September 23, 1927
Directed by F. W. Murnau
Sunrise is a misleading name. This movie is about the moon. The glowing silver orb appears again and again. On both sides of the sky, so that we can’t tell which way is which. Glowing bulbs light up the paths of streets through the city. Car headlights appear out of nowhere, swerving in cacophonies of alarm.
The moon creates no light of its own but through its reflection we make out shadowy forms in the darkness. Moonlight is the allegory of the cinema. We leave our houses to sit in darkened rooms and watch an artificial light show us the truth about ourselves.
Murnau knew he was the foremost auteur of this new art. When William Fox saw Der Letzte Mann, he jumped at the chance to hire him and give him a Hollywood budget, which Murnau did not waste a penny of. He and his Fox colleague Frank Borzage worked closely together, sharing sets, ideas, and the brilliant new star Janet Gaynor.
Their twin achievements are the two ultimate poles of silent cinema. The feminine Seventh Heaven reaches into the deep level of sorrow and despair that an unloved woman can experience, this love is depicted with a soft and friendly warmth. The sun never fails to shine, and our couple are always reunited at 11:00 am. Fox decided to release that one first, so that audiences would fall in love with Gaynor (and it’s impossible not to), before seeing what Murnau would do to her.
Because Sunrise is both a story of darkness and a story of masculinity. Gaynor is a perfect wife from the first frame, and we don’t need any closeups of her to know that. The tension of this movie lies entirely in the soul of George O’Brien’s husband, the man who sets out to murder his wife.
He doesn’t look like he even wants to kill her. He feels he must. It’s a dark unconscious compulsion that he must he venture into the moonlight to confront. For the couple to express their true love, to know themselves as lovers, as husband and wife, they must confront the dark side. She must know that he could kill her whenever he wants, and he must know that his power to kill her is the same power that will protect her from all harm. When she forgives him, he undergoes a second redemption, taking the oath of marriage along with the couple that they both watch, as if spectators watching a performance on the screen.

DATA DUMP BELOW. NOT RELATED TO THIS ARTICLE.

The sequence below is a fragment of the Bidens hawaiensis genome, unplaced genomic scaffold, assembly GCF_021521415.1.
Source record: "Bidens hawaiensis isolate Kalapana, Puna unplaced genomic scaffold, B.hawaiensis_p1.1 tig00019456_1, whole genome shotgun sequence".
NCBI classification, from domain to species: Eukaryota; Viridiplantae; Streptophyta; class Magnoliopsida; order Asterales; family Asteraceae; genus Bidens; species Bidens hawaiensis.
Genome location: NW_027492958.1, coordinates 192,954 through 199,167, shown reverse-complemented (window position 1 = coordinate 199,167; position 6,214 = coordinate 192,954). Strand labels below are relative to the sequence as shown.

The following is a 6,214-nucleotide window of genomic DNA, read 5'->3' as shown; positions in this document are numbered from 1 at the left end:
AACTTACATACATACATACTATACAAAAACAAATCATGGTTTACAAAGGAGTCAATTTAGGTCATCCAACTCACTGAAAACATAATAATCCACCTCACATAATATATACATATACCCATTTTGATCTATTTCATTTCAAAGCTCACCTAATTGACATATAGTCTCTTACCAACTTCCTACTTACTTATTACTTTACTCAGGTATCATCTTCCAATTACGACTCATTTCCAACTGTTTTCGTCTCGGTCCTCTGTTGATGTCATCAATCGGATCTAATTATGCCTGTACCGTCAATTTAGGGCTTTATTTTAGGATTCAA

The superior man loves everyone, but this love must find its root in the love of his chosen woman. They wander the night in the artificial light of the Luna carnival and delight in each other. But the struggle is not yet over. There is an even greater challenge that O’Brien must confront – the darkness of that vast unknowable feminine of nature.
Most men can comfort themselves in the feeling that killing your wife is something only movie villains do, but the truth is that every time a man turns his heart away from his woman, in every moment he closes himself off because he cannot handle the power of her anger or despair, in each of those moments he is killing her. In every moment he must choose, whether to persevere in conquer the feminine and allow it to open into light.
After confronting his murderous desire and deciding once and for all that he must protect, honor, and serve his chosen woman, his masculine strength is put to a final test. He must reckon with Nature herself, the pure primordial feminine force, who has the power to take any of us at any time. A man must dedicate his life to his woman, knowing full well that she will one day die. And there he is – alone in his house, facing the empty bed, with the result he once desired. The moonlight boxes him in as he slumps before the broken rectangles of moonlight on the covers.
The happy ending does arrive shortly, as the bulrushes the man had planned to use to escape his wife end up saving her, but the brutal truth of the empty bed remains for me the true “end” shot. This movie is a celebration of life through the confronting of death. We all must die. You and everyone else. Yet in each moment of our life we have the opportunity to conquer nature, open the world, and allow light to shine.